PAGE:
Stove-top pressure cookers work at a higher pressure than newer, electric pots. Almost every stove-top cooker reaches 15 psi (pounds per square inch) at high pressure; most electric pressure cookers reach between 9 and 12 psi.

There are two problems when translating recipes between them. One, the stove-top pot puts out a small hiss of steam at high pressure and thus has greater evaporation, especially during cooking times of 30 minutes or more. Electric pots are so finely calibrated that they never put out steam once the pressure lock engages. So stove-top cookers require just a little more liquid than electric cookers, sometimes no more than ¼ cup.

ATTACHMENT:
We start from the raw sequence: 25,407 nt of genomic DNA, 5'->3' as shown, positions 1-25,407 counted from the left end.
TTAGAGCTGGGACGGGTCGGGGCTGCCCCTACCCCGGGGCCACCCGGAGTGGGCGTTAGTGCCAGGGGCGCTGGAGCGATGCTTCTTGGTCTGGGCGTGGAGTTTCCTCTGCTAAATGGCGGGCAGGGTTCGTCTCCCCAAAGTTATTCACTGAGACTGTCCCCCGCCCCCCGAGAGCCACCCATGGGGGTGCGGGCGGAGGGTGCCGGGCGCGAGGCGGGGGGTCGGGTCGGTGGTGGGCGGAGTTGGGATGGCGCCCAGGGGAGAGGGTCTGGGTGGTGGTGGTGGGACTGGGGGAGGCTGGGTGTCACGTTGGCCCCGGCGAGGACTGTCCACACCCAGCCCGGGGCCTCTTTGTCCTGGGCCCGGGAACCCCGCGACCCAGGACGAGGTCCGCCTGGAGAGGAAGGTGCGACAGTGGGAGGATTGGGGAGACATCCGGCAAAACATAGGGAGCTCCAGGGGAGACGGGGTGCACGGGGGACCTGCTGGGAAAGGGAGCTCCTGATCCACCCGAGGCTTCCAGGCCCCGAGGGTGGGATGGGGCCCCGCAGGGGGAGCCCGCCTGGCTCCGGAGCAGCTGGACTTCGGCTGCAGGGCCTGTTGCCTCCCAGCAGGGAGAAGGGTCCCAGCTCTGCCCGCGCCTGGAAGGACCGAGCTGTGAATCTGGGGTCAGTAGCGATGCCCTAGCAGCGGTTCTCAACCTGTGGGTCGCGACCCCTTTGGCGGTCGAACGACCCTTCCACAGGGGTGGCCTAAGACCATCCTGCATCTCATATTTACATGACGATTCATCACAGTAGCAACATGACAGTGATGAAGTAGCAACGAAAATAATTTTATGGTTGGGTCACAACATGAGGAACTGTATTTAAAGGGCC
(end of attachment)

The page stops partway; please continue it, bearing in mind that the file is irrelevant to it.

Two, stove-top pressure cookers cook more quickly, so the cooking time is always about three-quarters that of an electric model. If you’re cooking a stove-top pressure cooker recipe at high pressure in an electric pot, you’ll most likely need to add 25 percent more time under pressure.

Bruce Weinstein and Mark Scarbrough